_{}= r _{0}
If it exists, then_{}
_{}= i + j + k_{}_{}_{}
If = r ( t _{0} ), then the vector function r ( t ) is said to be continuous at t = t _{0} . _{} _{}_{}
[ Derivatives and Differentiation of Vector Functions ] If the limit
_{}
If it exists, it is called the derivative of the vector function a = f (t) , and denoted as . The derivative of the vector function a = f ( t ) is still a vector function, so its derivative can also be calculated, that is, the second derivative, denoted as , wait ._{}_{}
d a = d t_{}
It is called the differentiation of the vector function a = f ( t ) .
[ Derivation formula of vector function ]
_{}= 0 ( c is a constant vector )
_{}( k a ) = k ( k is a constant )_{}
_{}( a + b + c ) =_{}
_{}( _{}a ) = a + ( is the scalar function of t )_{}_{}_{} _{}
_{} ( a · b ) = · b + a · ( the order can be swapped )_{}_{}
_{} ( a × b ) = × b + a × ( orders cannot be swapped )_{}_{}
_{} ( a bc )=( bc )+( _{}a c )+( a b ) ( the order cannot be swapped )_{}_{}
_{}a [( t )]=_{}_{}_{}
( _{}is the scalar function of t , which is the derivation formula of the composite function )
[ Formula for derivation of vector function in the form of vector radius ] Let
r = r ( t )= x ( t ) i + y ( t ) j + z ( t ) k
represents the endofvector curve of the vector function, then
1 = = i + j + k_{}^{} _{}_{}_{}_{}_{}
Represents the tangent vector of the sagittal curve ( Fig. 8.10) , pointing in the direction of increasing t , where = , = , =_{}_{}_{}_{}_{}_{}
2 = t_{}^{} _{}^{ }
where s is the arc length of the sagittal curve, and t is the unit vector of the tangent .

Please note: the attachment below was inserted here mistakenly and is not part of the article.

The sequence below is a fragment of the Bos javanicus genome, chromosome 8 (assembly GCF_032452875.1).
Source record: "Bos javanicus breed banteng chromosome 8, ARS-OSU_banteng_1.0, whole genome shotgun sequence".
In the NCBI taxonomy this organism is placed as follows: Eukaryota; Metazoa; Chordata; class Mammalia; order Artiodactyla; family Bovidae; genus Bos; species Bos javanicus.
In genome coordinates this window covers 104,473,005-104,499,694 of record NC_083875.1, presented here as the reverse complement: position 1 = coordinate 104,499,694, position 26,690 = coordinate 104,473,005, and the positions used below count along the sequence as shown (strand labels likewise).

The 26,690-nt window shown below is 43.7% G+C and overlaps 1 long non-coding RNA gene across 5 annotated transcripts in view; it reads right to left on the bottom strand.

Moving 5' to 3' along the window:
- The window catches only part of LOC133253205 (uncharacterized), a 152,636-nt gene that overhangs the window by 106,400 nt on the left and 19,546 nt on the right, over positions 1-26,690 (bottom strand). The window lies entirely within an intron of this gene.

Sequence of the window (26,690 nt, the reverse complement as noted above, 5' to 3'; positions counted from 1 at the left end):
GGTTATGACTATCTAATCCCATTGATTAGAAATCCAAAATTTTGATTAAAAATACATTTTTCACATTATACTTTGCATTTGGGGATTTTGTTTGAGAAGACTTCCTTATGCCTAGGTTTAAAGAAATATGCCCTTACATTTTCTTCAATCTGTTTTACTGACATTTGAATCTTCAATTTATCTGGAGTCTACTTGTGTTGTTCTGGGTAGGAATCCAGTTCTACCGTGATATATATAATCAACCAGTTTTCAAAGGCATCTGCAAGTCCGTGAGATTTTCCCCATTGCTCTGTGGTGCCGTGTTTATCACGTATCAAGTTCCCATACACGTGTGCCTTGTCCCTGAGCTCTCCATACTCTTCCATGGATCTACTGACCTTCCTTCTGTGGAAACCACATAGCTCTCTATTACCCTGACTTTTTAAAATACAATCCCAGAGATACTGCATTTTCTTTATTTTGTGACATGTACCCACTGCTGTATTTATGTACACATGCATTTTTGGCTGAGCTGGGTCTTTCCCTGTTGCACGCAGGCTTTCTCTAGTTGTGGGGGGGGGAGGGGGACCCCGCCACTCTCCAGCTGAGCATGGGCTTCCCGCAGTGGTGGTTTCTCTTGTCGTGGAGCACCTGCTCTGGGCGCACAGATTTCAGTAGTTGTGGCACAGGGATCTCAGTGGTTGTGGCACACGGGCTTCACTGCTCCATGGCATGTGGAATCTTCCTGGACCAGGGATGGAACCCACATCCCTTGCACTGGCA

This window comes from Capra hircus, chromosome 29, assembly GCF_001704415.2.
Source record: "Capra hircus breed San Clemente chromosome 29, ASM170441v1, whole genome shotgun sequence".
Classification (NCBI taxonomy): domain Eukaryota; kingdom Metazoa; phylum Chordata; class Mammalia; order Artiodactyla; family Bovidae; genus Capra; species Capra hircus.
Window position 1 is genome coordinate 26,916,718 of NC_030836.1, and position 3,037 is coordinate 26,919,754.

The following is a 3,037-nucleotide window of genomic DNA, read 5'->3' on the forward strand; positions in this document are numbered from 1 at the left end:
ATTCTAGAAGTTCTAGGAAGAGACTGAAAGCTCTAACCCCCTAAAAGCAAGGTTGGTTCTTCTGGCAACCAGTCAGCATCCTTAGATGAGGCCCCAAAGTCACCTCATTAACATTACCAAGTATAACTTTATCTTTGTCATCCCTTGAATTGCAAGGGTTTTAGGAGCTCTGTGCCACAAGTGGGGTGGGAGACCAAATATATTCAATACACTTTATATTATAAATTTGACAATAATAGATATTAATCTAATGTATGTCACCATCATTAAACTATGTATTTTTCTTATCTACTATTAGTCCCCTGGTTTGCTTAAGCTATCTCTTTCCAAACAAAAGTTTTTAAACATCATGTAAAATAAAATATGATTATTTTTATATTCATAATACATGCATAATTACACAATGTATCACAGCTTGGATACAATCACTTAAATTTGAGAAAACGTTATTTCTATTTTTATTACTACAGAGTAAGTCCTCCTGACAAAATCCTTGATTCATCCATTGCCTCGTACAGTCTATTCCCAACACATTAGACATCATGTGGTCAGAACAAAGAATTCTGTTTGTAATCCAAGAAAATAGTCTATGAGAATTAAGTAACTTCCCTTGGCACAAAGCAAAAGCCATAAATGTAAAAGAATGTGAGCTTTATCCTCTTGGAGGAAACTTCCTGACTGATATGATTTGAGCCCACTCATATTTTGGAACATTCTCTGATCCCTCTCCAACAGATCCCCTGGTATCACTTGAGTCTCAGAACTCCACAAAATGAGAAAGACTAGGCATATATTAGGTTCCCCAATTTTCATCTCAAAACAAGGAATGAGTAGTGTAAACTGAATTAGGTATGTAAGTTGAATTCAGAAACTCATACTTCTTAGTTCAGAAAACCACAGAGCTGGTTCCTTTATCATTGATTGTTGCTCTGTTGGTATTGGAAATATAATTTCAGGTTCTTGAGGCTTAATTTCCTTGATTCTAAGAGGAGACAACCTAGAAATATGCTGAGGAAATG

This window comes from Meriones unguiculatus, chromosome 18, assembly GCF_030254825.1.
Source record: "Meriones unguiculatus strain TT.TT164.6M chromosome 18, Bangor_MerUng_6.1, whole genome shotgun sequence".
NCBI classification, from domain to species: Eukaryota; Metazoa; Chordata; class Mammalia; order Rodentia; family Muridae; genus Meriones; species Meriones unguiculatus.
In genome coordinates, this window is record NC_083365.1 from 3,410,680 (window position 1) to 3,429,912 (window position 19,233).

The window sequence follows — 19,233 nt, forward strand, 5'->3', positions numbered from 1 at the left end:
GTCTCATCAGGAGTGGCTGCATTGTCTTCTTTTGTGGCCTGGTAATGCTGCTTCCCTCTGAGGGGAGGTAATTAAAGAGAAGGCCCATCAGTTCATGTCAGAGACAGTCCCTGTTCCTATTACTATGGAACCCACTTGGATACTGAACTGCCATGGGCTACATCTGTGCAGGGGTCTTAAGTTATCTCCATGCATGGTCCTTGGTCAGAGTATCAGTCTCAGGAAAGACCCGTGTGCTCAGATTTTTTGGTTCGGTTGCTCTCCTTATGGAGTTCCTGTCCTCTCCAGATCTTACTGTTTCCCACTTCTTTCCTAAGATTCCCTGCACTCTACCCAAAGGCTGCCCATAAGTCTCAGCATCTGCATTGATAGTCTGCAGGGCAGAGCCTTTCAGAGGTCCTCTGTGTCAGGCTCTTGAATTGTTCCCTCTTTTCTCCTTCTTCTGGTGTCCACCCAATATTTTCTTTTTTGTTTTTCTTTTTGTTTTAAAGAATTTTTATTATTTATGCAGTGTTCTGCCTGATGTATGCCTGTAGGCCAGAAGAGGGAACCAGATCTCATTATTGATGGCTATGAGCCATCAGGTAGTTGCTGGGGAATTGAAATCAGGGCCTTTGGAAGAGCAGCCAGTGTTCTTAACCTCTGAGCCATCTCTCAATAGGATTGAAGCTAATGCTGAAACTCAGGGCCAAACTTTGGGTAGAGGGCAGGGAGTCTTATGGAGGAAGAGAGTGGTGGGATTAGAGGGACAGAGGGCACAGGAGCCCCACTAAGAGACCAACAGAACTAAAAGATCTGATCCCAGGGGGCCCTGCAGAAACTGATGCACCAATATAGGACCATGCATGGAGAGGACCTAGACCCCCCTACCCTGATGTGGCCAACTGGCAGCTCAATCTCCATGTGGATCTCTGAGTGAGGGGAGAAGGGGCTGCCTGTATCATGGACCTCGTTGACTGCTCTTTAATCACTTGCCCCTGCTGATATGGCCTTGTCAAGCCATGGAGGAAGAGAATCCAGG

3 _{}^{} _{}= i + j + k_{}_{}_{}
where = , = , =_{}_{}_{}_{}_{}_{}
[ Taylor formula for vector functions ]
r ( t + t )= r ( t )+( t ) t +( t )( t )^{ 2 }^{+} ... + r^{ ( }^{n}^{ )} ( t )( t )^{ n} + rn ( t )_{ n}^{ +1}_{}_{}_{}_{}_{}^{}_{}^{}_{}^{}_{}_{}_{}^{}^{}
in the formula
r _{n} = x ^{( n +1)} ( t _{1} ) i + y ^{( n +1)} ( t _{2} ) j + z ^{( n +1)} ( t _{3} ) k ( t < t _{1} , t _{2} , t _{3} < t_{
}_{}_{ }_{} + t )_{}
r^{ ( n )} ( t ) = x ^{( n )} ( t ) i + y ^{( n )} ( t ) j + z ^{( n )} ( t ) k
x ^{( n )} = , y ^{( }^{n}^{ )} = , z ^{( }^{n}^{ )} =_{}^{}_{}^{}_{}
[ Several common properties of vector functions ]
1 A fixedlength vector r ( t ) ( t ) , and vice versa . Thus the derivative of the unit vector t of the tangent is perpendicular to the original vector ._{}^{} _{}_{}
2 _{}^{} Orientation vector r ( t )// ( t ) _{}and vice versa .
3 A sufficient and necessary condition for _{}^{} a change vector r ( t ) to be parallel to a definite plane is: the mixed product
( ) _{}_{}_{}= 0
2 . vector integral
[ Indefinite integral ] Let a ( t ) and b ( t ) be vector functions, then the vector differential equation
_{}= a ( t )
solution
_{}( t )d t = b ( t ) + c ( where c is an arbitrary constant vector )
is called the indefinite integral of the vector function a ( t ) .
[ Definite integral ]
Let a ( t ) and b ( t ) be vector functions, then
_{} a ( t )d t = b ( t _{2} )− b ( t _{1} )
It is called the definite integral of the _{vector} function a ( t ) , and t1 and t2 _{are} called the lower and upper limit, respectively ._{}_{}
[ plane area vector ] set
r = r ( t )= x ( t ) i + y ( t ) j + z ( t ) k
d r = i d x + j d y + k d z
but
S = r ×d r_{}
where L is the closed curve drawn by the vector end of r ( t ) , S is the area vector enclosed by L , and the origin is in the closed curve L.